In mid-December, Vladimir Putin settled Russia's succession question by declaring his support for Dmitri Medvedev, a deputy prime minister and former Putin chief of staff. Soon after, while I and other TIME editors were in Moscow preparing to interview Putin as TIME's Person of the Year, Medvedev returned the favor and announced that he would in turn endorse Putin as Russia's next Prime Minister. A top Kremlin aide told us the news with great excitement. When we dryly suggested that Putin may possibly have had a hand in Medvedev's decision, even this Kremlin loyalist had to laugh. To heighten the joke, he pretended to be Putin, displaying surprise and elation at the endorsement: "Moi?!"
The transition, in other words, is fooling no one.
Medvedev won more than 70% of the vote Sunday in an election that outside monitors have labeled as flawed, in large part over charges of Kremlin intimidation of opposition candidates.
Medvedev's rise means the presidency is now in the hands of a Putin loyalist. Yet that doesn't mean Medvedev will have broad authority. True, since the fall of the Soviet Union, power has been centered in the office of the President. Boris Yeltsin was flawed and ineffective, yet held significant powers. Putin inherited them, enhanced them, and transformed the presidency into a source of pride and respect for many Russians. It didn't hurt, of course, that world prices for oil and other Russian natural resources hit sky-high levels, enabling Putin to dole out favors and goodies to lift Russia up from the chaos of the immediate post-Soviet years and secure his position.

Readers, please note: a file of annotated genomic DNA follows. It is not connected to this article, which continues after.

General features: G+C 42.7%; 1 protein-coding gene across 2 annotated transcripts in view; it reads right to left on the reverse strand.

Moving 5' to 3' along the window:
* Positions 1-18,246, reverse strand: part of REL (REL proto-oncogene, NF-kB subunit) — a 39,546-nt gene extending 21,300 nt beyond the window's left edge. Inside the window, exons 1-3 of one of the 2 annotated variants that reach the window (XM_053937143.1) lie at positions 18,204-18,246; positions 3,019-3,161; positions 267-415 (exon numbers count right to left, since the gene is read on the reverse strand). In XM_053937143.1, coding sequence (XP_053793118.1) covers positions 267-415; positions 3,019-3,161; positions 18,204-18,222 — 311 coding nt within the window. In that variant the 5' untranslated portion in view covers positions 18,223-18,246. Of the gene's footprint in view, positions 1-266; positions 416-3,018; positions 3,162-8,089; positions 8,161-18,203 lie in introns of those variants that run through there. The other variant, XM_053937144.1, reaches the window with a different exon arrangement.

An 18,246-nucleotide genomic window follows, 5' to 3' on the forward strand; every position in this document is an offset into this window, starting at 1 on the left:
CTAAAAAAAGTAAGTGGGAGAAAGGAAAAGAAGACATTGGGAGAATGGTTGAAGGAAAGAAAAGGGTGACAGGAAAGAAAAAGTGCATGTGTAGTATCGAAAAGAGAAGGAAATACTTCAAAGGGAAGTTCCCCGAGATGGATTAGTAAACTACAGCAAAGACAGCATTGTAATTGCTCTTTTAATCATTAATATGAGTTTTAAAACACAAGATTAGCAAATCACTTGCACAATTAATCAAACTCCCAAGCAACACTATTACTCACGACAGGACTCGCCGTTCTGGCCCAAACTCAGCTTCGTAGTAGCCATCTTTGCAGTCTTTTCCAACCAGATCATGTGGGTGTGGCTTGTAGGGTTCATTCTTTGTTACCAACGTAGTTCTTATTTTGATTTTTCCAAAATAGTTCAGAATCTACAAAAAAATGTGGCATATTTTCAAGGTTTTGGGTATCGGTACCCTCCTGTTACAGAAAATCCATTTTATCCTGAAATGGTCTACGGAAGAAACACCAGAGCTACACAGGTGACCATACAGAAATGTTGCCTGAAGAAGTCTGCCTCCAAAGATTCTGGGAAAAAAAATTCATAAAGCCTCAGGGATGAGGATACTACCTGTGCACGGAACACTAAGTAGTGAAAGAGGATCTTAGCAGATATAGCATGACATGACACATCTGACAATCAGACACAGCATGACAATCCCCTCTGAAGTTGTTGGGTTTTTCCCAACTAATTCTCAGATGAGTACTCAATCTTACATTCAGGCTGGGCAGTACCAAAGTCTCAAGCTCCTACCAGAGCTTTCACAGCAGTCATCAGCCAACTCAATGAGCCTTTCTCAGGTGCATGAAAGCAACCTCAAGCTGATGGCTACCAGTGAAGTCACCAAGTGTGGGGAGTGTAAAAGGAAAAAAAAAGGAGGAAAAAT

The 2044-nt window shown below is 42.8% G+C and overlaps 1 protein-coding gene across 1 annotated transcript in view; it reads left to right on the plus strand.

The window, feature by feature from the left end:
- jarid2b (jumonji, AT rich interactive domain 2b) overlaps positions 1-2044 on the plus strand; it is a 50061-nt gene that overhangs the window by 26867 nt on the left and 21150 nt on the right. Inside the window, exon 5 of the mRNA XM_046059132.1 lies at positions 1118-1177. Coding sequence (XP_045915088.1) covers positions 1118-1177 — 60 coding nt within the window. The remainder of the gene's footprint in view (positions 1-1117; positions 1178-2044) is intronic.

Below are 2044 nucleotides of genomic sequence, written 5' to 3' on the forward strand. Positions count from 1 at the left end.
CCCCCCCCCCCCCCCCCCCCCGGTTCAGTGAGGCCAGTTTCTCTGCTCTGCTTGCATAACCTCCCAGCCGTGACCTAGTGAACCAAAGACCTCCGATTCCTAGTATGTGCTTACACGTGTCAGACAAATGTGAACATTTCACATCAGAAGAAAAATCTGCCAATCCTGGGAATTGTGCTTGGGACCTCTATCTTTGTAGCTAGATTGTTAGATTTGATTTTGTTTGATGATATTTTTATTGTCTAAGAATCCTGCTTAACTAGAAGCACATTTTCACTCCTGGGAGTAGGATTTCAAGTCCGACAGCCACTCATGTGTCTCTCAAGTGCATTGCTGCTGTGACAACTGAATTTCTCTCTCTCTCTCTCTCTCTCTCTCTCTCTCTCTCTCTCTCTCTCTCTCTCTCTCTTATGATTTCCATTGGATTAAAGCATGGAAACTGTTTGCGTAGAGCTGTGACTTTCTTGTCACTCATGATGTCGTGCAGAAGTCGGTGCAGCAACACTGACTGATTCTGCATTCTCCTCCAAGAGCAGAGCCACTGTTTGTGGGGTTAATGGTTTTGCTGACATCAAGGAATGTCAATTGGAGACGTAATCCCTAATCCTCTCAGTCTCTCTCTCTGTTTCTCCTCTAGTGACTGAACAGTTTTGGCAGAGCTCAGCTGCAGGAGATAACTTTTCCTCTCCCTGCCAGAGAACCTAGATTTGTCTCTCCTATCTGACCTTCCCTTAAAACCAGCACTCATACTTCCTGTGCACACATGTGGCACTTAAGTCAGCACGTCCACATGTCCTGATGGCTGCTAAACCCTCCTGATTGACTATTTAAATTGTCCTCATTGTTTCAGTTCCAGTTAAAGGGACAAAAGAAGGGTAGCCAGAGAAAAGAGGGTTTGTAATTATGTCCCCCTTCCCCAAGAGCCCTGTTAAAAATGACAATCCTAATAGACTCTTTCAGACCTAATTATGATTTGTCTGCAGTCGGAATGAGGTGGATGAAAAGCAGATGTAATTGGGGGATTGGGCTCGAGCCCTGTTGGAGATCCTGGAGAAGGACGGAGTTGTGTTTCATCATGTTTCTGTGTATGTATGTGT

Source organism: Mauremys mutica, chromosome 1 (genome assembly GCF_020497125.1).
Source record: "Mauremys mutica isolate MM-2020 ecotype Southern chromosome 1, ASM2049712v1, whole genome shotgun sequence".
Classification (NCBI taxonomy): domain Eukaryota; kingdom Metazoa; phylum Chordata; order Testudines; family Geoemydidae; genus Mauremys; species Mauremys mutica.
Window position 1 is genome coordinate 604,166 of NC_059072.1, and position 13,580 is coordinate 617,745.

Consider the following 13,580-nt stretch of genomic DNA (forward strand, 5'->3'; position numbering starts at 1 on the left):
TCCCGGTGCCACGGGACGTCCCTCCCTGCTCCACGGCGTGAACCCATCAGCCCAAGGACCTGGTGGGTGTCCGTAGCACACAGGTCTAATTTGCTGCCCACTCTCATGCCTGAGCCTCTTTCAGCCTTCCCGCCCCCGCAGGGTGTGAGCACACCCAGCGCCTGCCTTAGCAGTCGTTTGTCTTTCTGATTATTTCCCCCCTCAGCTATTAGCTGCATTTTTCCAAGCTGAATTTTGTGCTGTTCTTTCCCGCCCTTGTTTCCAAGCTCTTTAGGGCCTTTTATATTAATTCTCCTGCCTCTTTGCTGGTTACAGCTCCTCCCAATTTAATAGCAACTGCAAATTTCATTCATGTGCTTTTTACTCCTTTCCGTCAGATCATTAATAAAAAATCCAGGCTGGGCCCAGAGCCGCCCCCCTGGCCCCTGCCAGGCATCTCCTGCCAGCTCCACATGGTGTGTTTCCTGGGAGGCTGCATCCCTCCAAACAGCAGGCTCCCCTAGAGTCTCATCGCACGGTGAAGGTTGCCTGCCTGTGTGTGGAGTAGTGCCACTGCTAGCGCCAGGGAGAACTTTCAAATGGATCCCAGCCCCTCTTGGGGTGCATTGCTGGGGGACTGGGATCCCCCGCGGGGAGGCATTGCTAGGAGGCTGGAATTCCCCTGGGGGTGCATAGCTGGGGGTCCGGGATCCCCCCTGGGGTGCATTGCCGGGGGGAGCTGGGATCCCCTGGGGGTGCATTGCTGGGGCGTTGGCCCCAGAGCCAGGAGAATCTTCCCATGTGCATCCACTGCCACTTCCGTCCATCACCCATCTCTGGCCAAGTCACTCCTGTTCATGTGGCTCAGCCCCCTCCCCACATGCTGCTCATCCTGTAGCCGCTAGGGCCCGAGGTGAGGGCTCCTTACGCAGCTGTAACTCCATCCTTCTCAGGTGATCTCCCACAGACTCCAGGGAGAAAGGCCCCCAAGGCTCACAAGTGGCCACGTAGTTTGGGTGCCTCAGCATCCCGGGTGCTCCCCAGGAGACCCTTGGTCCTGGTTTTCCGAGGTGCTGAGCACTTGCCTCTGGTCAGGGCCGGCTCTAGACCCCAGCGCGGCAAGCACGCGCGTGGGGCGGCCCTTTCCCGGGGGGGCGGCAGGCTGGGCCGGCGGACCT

But now that Putin is moving office, it seems safe to assume that real power will reside with the Prime Minister. In case there are any doubts, Putin himself recently said as much: "The Cabinet, headed by the Prime Minister, is the highest executive authority in the country." That means more of the same for Russia. That's good news, or bad, depending who you are.
When Yeltsin ruled Russia, urban intellectuals were optimistic about the future and the possibilities of democratic change. Most other Russians, however, sank into despair as the economy withered and the state's assets were handed out to corrupt insiders. Under Putin, attitudes have flipped. Now it's the intellectuals who are disgusted with his administration's habitual disregard for democracy, its tendency to harass opposition figures and intimidate media outlets that dare to criticize the state. Average Russians, on the other hand, seem mostly to accept Putin's grand bargain: I'll improve your standard of living if you keep your mouth shut. It's similar to the deal that Deng Xiaoping and his successors have offered the Chinese: there will be no democracy, but if you behave, we will give you opportunities to get wealthy.
Putin's popularity ratings are routinely around 70%.
The constitution barred Putin from running for a third consecutive term. And he has sought international plaudits for stepping aside and not trying to rig a constitutional change to keep himself in the presidency. If it turns out that he misses the old office, he can always run again in four years.